MELBOURNE (REUTERS) - Sydney residents were urged on Thursday (June 16) to conserve power in the evening as much as possible to avert blackouts, one day after Australia suspended its spot electricity market due to unscheduled outages at ageing coal-fired utilities.
The Australian Energy Market Operator said it was still too early to say when the market would resume normal operations but added that power capacity reserves had improved in New South Wales.
Climate Change and Energy Minister Chris Bowen told households in the state to save power without sacrificing essentials such as heating.
"We are confident we can avoid blackouts," Mr Bowen said at a televised media conference in Canberra.
"If you have a choice about when to run certain items, don't run them from 6pm to 8pm," he said.
Power crunches are more likely to occur in the evenings when output from solar and wind farms falls and people head home from work and switch on their appliances.
The country's energy market operator suspended the electricity spot market on Wednesday in an unprecedented move to secure power supplies, its latest drastic step to tackle an energy crisis that began in May.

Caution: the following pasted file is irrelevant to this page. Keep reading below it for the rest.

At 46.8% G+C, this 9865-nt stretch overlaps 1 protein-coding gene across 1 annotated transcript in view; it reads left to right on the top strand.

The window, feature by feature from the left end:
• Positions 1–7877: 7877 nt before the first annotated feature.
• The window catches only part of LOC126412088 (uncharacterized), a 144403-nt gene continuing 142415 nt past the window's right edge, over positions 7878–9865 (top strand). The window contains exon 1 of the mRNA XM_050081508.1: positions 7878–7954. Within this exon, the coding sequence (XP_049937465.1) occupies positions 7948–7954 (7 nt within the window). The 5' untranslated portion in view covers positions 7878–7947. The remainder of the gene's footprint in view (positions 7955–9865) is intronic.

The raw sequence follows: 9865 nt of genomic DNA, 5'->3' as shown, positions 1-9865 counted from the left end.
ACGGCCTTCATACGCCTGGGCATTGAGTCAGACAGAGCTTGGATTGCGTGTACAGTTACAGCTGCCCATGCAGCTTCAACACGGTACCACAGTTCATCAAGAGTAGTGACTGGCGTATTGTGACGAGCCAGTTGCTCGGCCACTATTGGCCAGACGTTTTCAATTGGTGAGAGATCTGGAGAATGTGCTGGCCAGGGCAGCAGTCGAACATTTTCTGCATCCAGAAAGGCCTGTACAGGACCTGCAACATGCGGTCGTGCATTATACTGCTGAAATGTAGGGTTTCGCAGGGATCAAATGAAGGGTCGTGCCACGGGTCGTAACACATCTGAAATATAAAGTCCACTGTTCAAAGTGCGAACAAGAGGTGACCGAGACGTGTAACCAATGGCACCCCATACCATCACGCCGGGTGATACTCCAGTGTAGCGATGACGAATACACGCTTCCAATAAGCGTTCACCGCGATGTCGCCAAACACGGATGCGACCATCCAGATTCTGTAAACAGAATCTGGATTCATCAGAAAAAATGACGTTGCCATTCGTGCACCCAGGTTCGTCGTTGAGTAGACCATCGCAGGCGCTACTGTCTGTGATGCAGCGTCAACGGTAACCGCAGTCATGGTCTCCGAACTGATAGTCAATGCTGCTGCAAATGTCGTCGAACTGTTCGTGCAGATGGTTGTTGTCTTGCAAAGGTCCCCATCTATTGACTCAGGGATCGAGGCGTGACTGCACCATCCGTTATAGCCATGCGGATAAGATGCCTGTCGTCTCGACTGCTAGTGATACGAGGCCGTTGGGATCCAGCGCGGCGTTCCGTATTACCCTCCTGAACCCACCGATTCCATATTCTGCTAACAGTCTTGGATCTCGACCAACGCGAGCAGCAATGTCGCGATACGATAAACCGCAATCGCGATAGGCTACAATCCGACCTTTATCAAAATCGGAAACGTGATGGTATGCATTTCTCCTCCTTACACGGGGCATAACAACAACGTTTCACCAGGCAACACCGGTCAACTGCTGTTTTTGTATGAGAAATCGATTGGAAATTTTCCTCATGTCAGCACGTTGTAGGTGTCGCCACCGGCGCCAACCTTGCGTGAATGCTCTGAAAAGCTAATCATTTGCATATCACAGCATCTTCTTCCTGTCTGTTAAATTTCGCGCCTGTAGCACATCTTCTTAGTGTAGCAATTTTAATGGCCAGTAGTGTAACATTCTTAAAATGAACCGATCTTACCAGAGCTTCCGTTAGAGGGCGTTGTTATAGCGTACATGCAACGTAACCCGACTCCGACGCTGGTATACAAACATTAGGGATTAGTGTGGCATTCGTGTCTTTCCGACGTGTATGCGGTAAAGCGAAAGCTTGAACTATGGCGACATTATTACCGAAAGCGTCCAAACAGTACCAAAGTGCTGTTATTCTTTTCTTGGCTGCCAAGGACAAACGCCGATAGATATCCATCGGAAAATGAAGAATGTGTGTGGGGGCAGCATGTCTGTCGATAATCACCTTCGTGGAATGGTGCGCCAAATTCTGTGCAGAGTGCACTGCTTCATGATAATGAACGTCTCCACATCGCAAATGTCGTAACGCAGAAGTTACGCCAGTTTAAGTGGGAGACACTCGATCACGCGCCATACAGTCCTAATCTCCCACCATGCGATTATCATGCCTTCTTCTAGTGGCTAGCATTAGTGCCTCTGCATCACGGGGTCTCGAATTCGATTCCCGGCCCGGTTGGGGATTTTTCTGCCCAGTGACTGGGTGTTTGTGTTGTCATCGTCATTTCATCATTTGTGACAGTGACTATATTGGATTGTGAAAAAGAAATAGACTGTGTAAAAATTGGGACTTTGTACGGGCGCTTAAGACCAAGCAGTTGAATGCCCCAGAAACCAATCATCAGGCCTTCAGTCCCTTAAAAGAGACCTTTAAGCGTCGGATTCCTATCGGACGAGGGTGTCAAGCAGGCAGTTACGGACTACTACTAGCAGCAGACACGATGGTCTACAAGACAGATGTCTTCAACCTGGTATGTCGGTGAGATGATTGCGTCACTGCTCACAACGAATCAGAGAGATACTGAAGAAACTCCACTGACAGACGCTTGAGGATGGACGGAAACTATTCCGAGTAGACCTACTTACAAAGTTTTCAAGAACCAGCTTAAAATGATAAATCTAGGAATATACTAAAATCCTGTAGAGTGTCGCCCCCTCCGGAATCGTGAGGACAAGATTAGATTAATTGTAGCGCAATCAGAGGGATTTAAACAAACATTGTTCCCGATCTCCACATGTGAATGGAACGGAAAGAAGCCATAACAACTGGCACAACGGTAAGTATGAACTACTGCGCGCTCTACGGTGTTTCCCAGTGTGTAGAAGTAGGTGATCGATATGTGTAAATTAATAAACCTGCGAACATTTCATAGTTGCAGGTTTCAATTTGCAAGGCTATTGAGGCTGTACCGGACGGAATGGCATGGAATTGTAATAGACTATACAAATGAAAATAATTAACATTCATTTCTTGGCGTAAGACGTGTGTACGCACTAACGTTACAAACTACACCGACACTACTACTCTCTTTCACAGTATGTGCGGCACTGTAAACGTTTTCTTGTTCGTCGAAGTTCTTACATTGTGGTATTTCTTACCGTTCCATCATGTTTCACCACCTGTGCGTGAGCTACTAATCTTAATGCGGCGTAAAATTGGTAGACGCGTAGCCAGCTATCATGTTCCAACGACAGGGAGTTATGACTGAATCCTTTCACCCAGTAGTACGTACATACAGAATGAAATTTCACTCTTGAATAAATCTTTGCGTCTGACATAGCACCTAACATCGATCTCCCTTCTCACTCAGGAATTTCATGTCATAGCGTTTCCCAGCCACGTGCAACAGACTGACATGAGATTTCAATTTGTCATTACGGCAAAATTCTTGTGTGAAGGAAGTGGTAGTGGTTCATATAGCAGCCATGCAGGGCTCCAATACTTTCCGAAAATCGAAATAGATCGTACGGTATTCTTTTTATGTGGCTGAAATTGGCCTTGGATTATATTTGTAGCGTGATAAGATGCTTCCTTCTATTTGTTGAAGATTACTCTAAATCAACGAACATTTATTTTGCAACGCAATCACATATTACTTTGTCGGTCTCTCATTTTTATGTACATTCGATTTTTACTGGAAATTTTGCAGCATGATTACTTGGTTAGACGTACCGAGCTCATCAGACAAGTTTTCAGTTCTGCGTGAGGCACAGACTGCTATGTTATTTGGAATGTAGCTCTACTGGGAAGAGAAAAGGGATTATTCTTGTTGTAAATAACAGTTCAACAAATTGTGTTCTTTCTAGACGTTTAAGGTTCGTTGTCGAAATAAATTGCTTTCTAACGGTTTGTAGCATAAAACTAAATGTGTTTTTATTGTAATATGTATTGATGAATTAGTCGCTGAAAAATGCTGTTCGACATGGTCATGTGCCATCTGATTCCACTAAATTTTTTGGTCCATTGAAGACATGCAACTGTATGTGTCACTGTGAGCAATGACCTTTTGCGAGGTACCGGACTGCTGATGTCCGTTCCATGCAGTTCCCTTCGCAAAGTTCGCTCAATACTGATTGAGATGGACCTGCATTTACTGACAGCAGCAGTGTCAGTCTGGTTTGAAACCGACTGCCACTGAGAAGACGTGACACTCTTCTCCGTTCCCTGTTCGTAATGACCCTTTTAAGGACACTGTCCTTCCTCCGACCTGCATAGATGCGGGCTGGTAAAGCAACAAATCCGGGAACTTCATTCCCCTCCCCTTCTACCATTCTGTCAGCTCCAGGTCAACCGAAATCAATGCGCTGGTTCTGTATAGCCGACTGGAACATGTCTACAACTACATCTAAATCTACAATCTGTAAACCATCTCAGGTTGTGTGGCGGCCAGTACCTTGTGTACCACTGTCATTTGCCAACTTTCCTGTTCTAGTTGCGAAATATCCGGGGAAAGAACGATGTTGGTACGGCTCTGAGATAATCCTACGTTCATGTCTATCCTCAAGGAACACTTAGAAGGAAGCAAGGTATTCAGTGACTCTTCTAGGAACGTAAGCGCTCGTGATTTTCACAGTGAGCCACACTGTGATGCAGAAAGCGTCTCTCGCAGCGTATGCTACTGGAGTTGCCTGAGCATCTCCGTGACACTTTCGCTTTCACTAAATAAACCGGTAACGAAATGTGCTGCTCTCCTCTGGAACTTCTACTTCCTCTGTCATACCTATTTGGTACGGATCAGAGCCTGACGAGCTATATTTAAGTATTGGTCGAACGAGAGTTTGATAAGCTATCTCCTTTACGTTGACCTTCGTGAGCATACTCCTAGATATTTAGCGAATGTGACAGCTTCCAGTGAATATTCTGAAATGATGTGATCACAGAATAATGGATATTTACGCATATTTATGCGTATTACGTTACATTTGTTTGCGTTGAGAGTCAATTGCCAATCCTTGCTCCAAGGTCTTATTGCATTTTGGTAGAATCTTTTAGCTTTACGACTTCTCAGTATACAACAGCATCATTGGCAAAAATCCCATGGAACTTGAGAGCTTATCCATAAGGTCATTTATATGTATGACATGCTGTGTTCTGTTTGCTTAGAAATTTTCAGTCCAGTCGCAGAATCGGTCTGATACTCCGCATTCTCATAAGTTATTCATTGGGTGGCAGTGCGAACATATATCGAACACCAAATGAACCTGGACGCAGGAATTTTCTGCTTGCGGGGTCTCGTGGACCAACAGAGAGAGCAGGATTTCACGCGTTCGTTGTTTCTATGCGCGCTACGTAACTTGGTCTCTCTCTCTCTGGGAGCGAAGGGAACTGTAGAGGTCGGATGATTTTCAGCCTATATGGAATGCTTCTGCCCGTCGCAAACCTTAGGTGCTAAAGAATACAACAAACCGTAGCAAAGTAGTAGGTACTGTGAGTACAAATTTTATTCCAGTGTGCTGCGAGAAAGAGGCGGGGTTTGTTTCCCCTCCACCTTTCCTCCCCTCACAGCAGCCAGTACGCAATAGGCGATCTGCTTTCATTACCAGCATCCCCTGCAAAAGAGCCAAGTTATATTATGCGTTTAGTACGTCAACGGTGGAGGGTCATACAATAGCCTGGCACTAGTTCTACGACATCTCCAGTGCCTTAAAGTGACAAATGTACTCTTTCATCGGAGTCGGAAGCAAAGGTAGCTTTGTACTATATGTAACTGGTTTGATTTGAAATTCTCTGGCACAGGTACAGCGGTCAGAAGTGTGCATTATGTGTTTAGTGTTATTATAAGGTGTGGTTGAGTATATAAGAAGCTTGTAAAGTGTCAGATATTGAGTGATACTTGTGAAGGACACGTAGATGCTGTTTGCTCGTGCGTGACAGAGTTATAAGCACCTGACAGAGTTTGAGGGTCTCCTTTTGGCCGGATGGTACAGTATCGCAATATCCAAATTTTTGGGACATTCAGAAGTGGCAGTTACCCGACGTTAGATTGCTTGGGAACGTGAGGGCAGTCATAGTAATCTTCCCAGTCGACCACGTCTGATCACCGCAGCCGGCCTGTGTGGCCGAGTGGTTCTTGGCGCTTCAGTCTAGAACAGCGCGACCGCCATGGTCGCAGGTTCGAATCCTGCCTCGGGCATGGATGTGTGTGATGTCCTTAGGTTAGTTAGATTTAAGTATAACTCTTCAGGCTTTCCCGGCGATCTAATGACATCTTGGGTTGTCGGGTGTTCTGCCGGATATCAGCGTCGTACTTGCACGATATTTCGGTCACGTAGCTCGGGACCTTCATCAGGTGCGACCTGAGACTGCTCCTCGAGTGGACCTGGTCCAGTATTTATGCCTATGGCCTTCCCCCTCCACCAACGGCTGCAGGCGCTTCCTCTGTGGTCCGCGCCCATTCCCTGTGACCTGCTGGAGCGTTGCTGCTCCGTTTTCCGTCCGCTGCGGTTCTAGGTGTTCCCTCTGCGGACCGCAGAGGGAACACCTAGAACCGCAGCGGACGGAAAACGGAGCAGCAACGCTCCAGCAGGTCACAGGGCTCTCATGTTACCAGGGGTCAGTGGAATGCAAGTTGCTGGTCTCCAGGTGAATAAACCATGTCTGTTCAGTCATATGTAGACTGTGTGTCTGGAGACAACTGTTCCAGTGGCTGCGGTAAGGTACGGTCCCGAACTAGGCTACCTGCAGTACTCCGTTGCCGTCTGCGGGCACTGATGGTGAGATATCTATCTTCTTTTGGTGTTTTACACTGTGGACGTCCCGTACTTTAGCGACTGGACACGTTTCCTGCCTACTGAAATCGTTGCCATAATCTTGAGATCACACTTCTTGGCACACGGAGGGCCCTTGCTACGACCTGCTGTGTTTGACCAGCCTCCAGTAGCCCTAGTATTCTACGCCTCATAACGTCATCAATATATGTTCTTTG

Prime Minister Anthony Albanese said energy will be on the agenda at a dinner with state leaders on Thursday and a meeting Friday – their first formal gatherings since the new Labor government was elected in May.
A slew of coal-fired units have gone offline due to scheduled maintenance and unexpected faults, and all efforts are focused on restoring units to normal operations, Mr Bowen said.
Mr Bowen said the main problem behind the power crunch was unscheduled outages at ageing coal-fired power stations.
"Everybody is working to fix that," he said.
Australia's top power producer AGL Energy said on Thursday that one of three crippled units at its Bayswater coal-fired plant in New South Wales would be back online on Thursday and another by Saturday.
"We're continuing to work cooperatively with the Australian Energy Market Operator to help ensure continuity of supply," an AGL spokesman said.
EnergyAustralia, owned by CLP Holdings, which lost output from two units at its Yallourn coal-fired plant in Victoria this week, said it had brought one unit back online on Thursday and the other would return to service late next week.
“Right now we are exploring all options to continue to increase our fuel and generation supply into the electricity market,” Managing Director Mark Collette said in a statement.
The company’s gas-fired plants have helped bolster power supply, he said, noting its Tallawarra plant in New South Wales had been working at close to 75 per cent of its capacity since the beginning of May compared to its typical run rate of around 20 per cent.